A YouTube video shows that the Playstation 5 can sometimes achieve significantly higher frame rates thanks to the new VRR support. The reason for this is not an increase in performance, but simply the fact that the frame rate lock has been removed.
When gaming, it sometimes counts as many frames per second or more than the screen can display. The result is a small tear, or if the frame rate is very high, called a tear. Several images are displayed on the screen at the same time, separated by unsightly transitional edges.
PlayStation 5 with VRR
There are several synchronization techniques to eliminate this effect. Among other things, HDMI 2.1 displays support VRR (Variable Refresh Rate) technology, which synchronizes the game frame rate with the screen’s display rate and thus prevents tearing. Problem: PlayStation 5 This feature is not yet supported. So, frame rates were simply locked to 30 or 60 fps.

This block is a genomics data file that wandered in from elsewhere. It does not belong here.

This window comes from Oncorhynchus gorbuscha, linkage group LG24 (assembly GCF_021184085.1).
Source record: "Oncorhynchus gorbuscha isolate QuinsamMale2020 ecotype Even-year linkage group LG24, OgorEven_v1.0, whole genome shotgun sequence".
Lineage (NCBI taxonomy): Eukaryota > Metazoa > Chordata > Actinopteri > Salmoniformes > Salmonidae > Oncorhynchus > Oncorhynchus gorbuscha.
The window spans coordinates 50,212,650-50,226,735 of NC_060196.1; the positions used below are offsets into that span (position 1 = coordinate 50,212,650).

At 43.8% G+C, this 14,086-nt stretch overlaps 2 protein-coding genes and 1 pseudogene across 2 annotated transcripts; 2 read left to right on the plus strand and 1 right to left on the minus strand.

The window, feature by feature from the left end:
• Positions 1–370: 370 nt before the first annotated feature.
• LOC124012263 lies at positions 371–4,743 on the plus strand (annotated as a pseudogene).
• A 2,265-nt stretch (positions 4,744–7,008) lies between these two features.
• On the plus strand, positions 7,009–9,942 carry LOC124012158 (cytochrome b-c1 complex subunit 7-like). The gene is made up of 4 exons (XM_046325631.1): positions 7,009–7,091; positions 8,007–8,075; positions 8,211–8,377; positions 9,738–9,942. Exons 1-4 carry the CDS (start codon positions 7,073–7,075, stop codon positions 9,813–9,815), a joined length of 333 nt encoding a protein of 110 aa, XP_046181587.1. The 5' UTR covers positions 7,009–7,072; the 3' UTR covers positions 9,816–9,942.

After a long wait, Sony has now introduced VRR support for the Playstation 5 this week. To start with you have 14 games Official simultaneous frame rate support, and the feature can optionally be activated for all other titles as well. According to a video on “ElAnalistaDeBits” YouTube channel, this move may be worthwhile, because sometimes VRR brings out significantly higher frame rates.
The video shows many games with and without VRR activation, which means that Playstation 5 counts games with or without fps lock. The differences are sometimes significant: in many of the game scenes offered, frame rates are in the 80’s instead of 60’s, and sometimes even triple digits.
Higher frame rates are not caused by an automatic increase in Playstation 5 performance, but simply by eliminating frame rate limits. In some scenes, especially the requirements, the refresh rate should continue to drop to 30 or 60 frames per second. However, in all other scenes, you can look forward to higher frame rates and thus smoother gaming experience with VRR.
Source: via golem
“Subtly charming coffee scholar. General zombie junkie. Introvert. Alcohol nerd. Travel lover. Twitter specialist. Freelance student.”